Localizing FareHarbor

When FareHarbor expanded internationally in 2018, I helped apply translation markup to roughly 10,000 text strings throughout our core application.

During this project, I proactively identified areas of improvement, such as inconsistent capitalization or phrasing. An easy example: Learn more about Feature A, Learn how to use Feature B and Get help with Feature C could all be changed to Learn more without degrading the user experience.

I also used this as an opportunity to rewrite copy in a more translation-friendly, future-proof way. For example, text like Maintenance will take place from 2am-3am US Mountain Time on December 2nd would have to be updated and retranslated every time our Engineering team performed planned maintenance.

This could be rewritten as Maintenance will take place on {{ datetime }}, allowing us to define the date and time outside of the translatable text and represented as a variable instead.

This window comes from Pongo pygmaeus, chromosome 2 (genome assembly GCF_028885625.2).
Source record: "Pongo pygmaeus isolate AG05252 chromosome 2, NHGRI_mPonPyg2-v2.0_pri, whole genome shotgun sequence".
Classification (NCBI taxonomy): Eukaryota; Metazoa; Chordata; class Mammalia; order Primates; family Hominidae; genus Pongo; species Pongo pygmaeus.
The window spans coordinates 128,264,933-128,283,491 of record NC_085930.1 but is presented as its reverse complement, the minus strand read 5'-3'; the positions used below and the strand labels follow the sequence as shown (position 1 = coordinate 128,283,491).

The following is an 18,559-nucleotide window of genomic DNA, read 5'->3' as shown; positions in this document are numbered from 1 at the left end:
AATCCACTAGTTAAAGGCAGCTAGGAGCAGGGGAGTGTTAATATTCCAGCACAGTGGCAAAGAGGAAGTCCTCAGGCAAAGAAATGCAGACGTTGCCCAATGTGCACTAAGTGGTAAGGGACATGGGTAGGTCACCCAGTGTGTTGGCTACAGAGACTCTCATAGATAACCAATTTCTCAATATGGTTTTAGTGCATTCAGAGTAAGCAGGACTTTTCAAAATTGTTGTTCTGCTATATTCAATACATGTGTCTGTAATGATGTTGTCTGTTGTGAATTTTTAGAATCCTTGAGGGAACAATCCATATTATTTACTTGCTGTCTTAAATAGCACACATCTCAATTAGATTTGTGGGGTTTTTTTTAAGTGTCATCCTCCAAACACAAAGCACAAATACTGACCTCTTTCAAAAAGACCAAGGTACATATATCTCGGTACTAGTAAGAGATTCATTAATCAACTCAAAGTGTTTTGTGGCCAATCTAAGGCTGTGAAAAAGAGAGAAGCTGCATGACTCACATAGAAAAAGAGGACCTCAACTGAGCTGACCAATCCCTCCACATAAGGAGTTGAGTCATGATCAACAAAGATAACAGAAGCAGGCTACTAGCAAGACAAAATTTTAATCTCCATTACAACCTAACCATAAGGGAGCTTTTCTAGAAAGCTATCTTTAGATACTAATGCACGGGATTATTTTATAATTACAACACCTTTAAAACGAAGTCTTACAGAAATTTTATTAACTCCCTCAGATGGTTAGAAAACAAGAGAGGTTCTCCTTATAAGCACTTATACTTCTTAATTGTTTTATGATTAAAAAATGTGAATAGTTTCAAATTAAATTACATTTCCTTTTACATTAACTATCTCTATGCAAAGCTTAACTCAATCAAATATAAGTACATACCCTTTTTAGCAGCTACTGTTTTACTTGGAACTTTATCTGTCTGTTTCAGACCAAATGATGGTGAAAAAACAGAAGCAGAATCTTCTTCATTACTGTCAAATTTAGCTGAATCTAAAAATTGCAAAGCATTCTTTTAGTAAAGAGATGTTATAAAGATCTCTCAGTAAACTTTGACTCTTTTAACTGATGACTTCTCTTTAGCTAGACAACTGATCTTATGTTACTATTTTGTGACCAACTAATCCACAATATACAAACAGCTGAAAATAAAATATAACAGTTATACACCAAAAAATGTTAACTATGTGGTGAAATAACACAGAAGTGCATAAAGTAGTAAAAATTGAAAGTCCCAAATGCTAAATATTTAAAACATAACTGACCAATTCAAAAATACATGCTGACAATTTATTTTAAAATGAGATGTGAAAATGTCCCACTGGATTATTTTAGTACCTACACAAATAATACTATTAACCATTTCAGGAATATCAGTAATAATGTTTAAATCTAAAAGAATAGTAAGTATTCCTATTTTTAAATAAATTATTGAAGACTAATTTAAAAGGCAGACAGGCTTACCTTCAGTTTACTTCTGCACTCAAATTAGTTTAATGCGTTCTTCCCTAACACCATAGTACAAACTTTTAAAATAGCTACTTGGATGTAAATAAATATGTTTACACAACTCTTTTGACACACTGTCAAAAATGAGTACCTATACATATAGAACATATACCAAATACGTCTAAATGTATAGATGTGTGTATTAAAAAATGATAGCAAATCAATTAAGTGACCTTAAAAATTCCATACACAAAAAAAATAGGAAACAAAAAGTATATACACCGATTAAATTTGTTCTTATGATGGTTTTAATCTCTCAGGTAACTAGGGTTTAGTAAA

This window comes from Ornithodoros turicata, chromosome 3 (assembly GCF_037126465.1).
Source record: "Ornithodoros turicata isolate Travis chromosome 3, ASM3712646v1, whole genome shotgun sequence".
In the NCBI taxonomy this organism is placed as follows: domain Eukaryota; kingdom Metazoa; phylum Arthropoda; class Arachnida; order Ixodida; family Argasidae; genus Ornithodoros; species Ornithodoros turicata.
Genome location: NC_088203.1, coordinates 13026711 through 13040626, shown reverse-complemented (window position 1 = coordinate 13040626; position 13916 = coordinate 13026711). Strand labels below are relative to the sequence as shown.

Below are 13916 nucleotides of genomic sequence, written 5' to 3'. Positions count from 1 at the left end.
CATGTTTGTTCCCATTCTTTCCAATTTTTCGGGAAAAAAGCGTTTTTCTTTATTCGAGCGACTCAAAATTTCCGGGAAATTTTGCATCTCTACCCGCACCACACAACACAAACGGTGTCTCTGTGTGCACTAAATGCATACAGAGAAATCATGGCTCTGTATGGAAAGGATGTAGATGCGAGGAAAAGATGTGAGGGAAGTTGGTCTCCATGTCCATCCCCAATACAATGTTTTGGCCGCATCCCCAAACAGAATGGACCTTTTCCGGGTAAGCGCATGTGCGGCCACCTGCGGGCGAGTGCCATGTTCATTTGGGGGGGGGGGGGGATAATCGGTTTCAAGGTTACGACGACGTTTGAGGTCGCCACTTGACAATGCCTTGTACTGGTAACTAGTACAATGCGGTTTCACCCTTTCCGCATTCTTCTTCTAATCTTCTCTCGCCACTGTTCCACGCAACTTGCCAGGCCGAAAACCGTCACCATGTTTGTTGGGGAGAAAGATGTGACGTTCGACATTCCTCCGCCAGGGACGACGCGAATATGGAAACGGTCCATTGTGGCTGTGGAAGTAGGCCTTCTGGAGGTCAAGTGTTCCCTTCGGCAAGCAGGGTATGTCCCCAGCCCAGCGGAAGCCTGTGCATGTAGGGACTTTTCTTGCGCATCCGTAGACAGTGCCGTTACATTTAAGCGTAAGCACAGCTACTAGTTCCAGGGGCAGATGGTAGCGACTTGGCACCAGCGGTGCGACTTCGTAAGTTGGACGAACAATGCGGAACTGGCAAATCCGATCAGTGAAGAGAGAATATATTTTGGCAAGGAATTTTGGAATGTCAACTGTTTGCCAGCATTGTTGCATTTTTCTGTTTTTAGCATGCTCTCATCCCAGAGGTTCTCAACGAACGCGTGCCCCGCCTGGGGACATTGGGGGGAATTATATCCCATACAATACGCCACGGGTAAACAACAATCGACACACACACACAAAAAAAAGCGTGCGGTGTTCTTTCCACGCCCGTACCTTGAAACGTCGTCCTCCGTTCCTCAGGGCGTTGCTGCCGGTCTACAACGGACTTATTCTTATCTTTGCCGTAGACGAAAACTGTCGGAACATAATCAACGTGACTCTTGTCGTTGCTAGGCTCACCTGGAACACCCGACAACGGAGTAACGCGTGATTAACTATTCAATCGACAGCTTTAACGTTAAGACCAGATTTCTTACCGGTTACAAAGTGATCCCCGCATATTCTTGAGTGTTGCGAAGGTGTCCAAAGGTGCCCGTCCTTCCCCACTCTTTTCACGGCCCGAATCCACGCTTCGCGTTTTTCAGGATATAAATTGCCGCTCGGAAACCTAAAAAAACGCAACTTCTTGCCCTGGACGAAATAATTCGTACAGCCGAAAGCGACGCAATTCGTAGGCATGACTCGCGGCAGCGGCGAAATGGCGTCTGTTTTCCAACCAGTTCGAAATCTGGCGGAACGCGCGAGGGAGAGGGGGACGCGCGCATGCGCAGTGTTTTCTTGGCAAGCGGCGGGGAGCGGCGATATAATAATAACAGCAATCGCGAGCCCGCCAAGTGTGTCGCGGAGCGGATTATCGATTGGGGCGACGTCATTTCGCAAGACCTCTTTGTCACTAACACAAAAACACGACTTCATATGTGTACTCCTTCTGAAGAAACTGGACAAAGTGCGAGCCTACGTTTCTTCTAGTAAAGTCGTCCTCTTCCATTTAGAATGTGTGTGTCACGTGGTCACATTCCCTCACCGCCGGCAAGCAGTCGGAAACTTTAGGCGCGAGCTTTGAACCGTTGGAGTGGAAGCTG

For short standalone text, I learned the importance of providing in-line context for translators, lest phrases like whole party—which referred to all individuals in a group—be translated to toda la fiesta in Spanish.


ahh, much better.

Whenever we sent new text to the agency to be translated, I was the go-to person at FareHarbor who answered translators' questions, whether it was providing extra context or explaining where a specific piece of text was located in the UI.

Over time, I developed and documented a list of best practices that could be used by designers, product managers, and engineers when developing new features or writing new copy.

Footnote: This project gave me a crash course in how to use the command line and git. I have since committed 1,318 code changes (as of 2021) and authored 151 pull requests to improve and translate UX copy across FareHarbor's core web app.